2009 Mercury Music Prize shortlist on show
- Thomas Meek
- 24 July 2009
Whether it goes to The Horrors and Bat For Lashes, nomination alone should be benefit enough for this year's contenders
This past year has seen Elbow prove to all just what a Mercury win can do to a band's career. Though toiling for near 15 years in relative indie obscurity, seemingly destined to never play the arenas their songs merited, their 2008 victory for fourth album The Seldom Seen Kid, saw them catapulted to a level only the likes of mum rock favourites Coldplay and Snow Patrol have enjoyed in recent years. And amazingly, they've done it with critical respect and dignity intact.
Looking at this year's nominees though, it's hard to see any of the 12 acts attaining that sort of stature in the British music scene. But that isn't what this year's Mercury Prize seems to be about.
Forsaking the stalwarts like Madness (who released one of the best albums of their career in the last 12 months) and Doves, this is the Mercury's going back to its roots, looking to bring fresh, young talent to the fore. And Kasabian.
Indeed, seven of the 12 nominees are debut performances, including List favourites, Glasvegas. The hype, and inevitable backlash from the more critical muso may go against their favour though, even if they did make an album of real raw power and integrity.
'Hype' is an ugly word too for both Friendly Fires and Florence and the Machine, two acts trying to unite an indie audience with the dance crowd in their own unique ways. It's the sound 2009 has been about, and with the Mercury always one to follow a trend (see Klaxons, Franz Ferdinand, Portishead), neither would be a surprise to reign victorious in September. Expect neither to ever be heard of again if they do mind.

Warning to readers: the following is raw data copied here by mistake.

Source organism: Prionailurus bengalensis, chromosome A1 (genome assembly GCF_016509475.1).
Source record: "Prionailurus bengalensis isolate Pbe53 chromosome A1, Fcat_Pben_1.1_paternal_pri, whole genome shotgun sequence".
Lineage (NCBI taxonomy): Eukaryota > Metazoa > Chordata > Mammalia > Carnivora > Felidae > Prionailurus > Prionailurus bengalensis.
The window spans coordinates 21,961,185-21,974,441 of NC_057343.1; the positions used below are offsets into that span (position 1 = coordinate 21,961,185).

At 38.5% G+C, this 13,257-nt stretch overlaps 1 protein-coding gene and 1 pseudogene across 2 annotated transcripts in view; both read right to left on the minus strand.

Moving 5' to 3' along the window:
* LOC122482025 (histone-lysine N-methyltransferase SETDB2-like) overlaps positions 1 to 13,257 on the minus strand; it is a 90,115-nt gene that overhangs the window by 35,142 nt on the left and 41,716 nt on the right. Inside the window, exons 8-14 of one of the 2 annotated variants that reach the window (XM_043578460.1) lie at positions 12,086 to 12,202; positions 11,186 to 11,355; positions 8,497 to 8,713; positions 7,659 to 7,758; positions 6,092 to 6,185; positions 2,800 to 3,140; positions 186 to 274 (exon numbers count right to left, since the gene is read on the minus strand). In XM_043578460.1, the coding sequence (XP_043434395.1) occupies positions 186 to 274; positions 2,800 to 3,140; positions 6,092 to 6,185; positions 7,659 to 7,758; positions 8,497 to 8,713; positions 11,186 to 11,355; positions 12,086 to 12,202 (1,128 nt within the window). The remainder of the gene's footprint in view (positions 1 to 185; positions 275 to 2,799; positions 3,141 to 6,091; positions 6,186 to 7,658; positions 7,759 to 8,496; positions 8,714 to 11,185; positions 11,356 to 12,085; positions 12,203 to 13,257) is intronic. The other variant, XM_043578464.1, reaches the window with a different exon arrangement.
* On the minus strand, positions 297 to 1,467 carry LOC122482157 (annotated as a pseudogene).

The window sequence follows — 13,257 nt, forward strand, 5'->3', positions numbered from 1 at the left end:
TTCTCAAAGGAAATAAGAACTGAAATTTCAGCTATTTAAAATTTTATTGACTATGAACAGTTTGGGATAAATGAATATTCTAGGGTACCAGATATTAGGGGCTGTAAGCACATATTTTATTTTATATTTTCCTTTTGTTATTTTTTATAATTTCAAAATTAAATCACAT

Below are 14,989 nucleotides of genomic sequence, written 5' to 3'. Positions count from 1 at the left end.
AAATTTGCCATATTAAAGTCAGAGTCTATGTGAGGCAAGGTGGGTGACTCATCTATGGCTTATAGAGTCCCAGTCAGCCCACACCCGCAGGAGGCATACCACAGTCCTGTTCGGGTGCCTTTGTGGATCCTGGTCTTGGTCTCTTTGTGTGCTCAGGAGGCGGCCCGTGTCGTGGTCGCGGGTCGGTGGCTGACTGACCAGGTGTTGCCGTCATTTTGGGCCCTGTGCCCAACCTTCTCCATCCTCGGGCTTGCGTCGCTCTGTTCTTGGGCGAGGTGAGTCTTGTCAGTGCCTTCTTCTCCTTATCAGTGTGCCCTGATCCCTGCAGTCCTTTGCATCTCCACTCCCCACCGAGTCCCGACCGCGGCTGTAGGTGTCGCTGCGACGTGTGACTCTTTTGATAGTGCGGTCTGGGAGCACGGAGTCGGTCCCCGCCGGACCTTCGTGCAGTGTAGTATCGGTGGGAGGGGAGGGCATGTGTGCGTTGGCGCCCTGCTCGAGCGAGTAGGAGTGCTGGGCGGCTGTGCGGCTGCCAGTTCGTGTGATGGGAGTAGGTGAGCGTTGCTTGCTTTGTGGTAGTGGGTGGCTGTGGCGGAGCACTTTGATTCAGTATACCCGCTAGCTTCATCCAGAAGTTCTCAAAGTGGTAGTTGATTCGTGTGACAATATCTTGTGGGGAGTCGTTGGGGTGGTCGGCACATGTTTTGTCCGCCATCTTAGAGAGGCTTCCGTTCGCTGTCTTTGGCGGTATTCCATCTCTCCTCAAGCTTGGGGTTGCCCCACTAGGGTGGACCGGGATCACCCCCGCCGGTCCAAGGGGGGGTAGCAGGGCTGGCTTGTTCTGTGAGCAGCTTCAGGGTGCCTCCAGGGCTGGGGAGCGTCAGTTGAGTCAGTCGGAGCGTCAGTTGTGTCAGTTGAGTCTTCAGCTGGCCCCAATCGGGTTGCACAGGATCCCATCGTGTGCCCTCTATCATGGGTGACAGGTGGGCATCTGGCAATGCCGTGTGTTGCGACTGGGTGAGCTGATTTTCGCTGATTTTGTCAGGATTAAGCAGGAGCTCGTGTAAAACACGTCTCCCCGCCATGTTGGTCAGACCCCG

Less hyped debuts include the brilliant Speech Therapy by Speech Debelle – the UK's shining light in female hip-hop. Her natural beats, and girl-next-door vocals (think Kate Nash, but with more honesty and less incitement to rip off your ears) set her apart from her contemporaries, as she becomes that bridge between Winehouse and Dizzee Rascal. We've had five years of white male indie picking up the prize – surely it's time to break that run?
Natasha Khan's Bat For Lashes is also in the running to have a go. Nominated in 2007 for her debut Fur and Gold, her second full-length, Two Suns, improved on every aspect, and she's now a favourite with the bookies. Her attempts to ape Bjork will surely impress a panel of judges desperate to seem on the cutting-edge too.
Completing a very strong line-up of female-fronted acts (though no Little Boots?!) are androgynous superstar, La Roux, and Damien Rice's former hire-a-female-voice, Lisa Hannigan. La Roux was always going to be nominated since the industry decided she was going to be 2009's big thing six months ago, but Hannigan is a pleasant surprise, with her Irish folk style a sign of the award's diversity.
More diversity comes from the token jazz act of Led Bib, whose sales for Sensible Shoes, must surely now be going through the roof. Their new fans should be delighted with a fun, witty, sax-filled collection of upbeat avant-garde funk. An outside bet for the prize though as always in this category though.
The Invisible too offer something different and less well-known, with an album of danceable hip-hop influenced by TV on the Radio and Talking Heads. Again, not a likely contender however.
I'd have some hope in Sweet Billy Pilgrim though, who recall a less menacing Slint or more talkative Tortoise, with accessible but still often glorious post-rock that brings to mind that confusing void amidst dreams and reality as your morning alarm goes off. A proper delight that's been brought to wider attention, and some consolation for a lack of recognition for the brilliant Until the Earth Begins to Part by Broken Records.
It's The Horrors though that will be many people's favourites. With universal agreement from critics and fans that these are no longer the annoying, scenester morons who hid behind haircuts - all dreams of being on The Mighty Boosh and wearing skin tight jeans. Two years has seen a lot of change, both in second names (Farris Rotter to Badwan) and quality, with their second album, Primary Colours, showing off their very respectable influences, and very assured talents. And their My Bloody Valentine inspired latest effort is certainly worthy of a nomination. To win though?
For the lucky 12, most will say that a nomination is enough. Underneath though will be a desire to pick up that prize (and handsome cheque) of an award restored to some credibility. Who it will be is still anyone's guess. The only certainty is the ginormity of the task they have ahead of them trying to emulate the success of last year's victors.